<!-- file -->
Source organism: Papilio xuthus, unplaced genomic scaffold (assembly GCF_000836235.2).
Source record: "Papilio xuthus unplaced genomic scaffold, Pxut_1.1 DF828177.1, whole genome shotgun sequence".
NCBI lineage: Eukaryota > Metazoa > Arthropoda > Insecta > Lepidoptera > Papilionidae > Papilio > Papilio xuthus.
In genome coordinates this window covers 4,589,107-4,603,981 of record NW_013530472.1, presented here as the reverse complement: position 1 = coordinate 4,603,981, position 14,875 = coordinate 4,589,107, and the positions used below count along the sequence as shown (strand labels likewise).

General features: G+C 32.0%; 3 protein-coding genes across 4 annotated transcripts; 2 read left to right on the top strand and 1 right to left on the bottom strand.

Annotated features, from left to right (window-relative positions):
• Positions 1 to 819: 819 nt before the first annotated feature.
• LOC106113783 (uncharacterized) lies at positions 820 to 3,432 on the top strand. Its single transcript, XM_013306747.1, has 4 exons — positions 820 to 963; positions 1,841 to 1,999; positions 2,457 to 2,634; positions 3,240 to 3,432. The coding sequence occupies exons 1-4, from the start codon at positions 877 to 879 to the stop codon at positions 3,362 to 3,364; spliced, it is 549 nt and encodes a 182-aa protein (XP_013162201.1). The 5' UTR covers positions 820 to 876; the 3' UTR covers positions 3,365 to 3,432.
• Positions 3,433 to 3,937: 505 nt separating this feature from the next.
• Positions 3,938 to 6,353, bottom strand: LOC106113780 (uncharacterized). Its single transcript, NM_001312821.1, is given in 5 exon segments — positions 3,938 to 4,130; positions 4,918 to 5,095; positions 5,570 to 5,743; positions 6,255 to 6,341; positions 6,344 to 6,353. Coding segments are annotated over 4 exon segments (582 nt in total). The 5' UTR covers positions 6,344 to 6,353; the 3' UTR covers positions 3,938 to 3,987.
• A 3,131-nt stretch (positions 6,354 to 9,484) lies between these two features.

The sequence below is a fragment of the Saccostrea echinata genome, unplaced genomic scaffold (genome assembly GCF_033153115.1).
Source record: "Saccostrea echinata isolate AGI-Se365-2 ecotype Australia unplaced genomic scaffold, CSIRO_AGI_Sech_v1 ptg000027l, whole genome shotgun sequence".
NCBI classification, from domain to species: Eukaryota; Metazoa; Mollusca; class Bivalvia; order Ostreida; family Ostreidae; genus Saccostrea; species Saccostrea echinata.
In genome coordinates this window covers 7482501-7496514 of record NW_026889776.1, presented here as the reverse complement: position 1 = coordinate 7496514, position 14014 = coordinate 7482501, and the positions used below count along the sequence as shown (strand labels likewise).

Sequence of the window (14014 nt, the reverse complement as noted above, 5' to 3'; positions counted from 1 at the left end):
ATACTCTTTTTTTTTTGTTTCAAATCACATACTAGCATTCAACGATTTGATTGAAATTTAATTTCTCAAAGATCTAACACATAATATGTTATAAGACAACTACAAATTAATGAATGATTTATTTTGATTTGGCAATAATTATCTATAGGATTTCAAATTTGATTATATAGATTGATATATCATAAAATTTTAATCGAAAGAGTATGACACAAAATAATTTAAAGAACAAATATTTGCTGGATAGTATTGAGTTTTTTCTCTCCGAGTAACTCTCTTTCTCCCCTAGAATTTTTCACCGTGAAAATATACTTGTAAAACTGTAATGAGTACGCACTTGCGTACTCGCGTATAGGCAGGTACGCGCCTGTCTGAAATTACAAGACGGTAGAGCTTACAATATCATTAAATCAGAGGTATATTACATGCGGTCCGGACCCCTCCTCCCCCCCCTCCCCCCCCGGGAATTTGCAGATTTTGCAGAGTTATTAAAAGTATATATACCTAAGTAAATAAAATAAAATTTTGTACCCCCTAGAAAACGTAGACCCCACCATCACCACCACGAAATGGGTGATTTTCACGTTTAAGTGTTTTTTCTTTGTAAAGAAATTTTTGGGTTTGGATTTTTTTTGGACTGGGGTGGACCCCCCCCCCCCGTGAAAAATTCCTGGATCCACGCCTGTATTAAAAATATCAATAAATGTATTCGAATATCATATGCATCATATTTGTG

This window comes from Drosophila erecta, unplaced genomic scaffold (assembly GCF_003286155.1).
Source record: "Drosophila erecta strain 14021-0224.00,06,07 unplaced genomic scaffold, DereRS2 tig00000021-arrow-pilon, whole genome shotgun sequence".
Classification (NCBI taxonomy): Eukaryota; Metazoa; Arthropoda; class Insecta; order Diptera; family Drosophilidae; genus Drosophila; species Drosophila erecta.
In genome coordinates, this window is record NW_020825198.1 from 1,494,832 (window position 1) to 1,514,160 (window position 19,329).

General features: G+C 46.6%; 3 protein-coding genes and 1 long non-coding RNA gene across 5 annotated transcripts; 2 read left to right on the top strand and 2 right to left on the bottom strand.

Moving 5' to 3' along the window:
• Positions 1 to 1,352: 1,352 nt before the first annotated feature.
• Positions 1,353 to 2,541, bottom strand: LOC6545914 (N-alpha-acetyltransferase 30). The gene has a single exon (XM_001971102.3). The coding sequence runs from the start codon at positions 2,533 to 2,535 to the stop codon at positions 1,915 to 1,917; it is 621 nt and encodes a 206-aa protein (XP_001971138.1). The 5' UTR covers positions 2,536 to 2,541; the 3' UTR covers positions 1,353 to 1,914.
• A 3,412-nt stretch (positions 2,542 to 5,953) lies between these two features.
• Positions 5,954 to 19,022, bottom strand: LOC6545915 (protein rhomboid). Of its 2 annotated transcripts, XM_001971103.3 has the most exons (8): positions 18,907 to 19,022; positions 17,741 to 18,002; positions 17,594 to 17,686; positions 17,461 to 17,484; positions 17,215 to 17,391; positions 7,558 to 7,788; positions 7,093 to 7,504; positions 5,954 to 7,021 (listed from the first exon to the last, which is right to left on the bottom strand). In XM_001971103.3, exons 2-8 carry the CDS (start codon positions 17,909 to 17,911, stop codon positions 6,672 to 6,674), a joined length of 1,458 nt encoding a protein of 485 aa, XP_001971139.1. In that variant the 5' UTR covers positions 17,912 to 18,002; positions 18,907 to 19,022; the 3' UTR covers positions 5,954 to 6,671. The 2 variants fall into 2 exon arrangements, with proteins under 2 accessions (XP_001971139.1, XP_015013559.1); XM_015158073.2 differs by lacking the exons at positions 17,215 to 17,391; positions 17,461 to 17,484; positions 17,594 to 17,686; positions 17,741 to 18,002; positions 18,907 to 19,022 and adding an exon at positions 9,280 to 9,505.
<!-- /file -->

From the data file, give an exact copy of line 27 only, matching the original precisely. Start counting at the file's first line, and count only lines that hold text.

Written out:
• Positions 5,954 to 19,022, bottom strand: LOC6545915 (protein rhomboid). Of its 2 annotated transcripts, XM_001971103.3 has the most exons (8): positions 18,907 to 19,022; positions 17,741 to 18,002; positions 17,594 to 17,686; positions 17,461 to 17,484; positions 17,215 to 17,391; positions 7,558 to 7,788; positions 7,093 to 7,504; positions 5,954 to 7,021 (listed from the first exon to the last, which is right to left on the bottom strand). In XM_001971103.3, exons 2-8 carry the CDS (start codon positions 17,909 to 17,911, stop codon positions 6,672 to 6,674), a joined length of 1,458 nt encoding a protein of 485 aa, XP_001971139.1. In that variant the 5' UTR covers positions 17,912 to 18,002; positions 18,907 to 19,022; the 3' UTR covers positions 5,954 to 6,671. The 2 variants fall into 2 exon arrangements, with proteins under 2 accessions (XP_001971139.1, XP_015013559.1); XM_015158073.2 differs by lacking the exons at positions 17,215 to 17,391; positions 17,461 to 17,484; positions 17,594 to 17,686; positions 17,741 to 18,002; positions 18,907 to 19,022 and adding an exon at positions 9,280 to 9,505.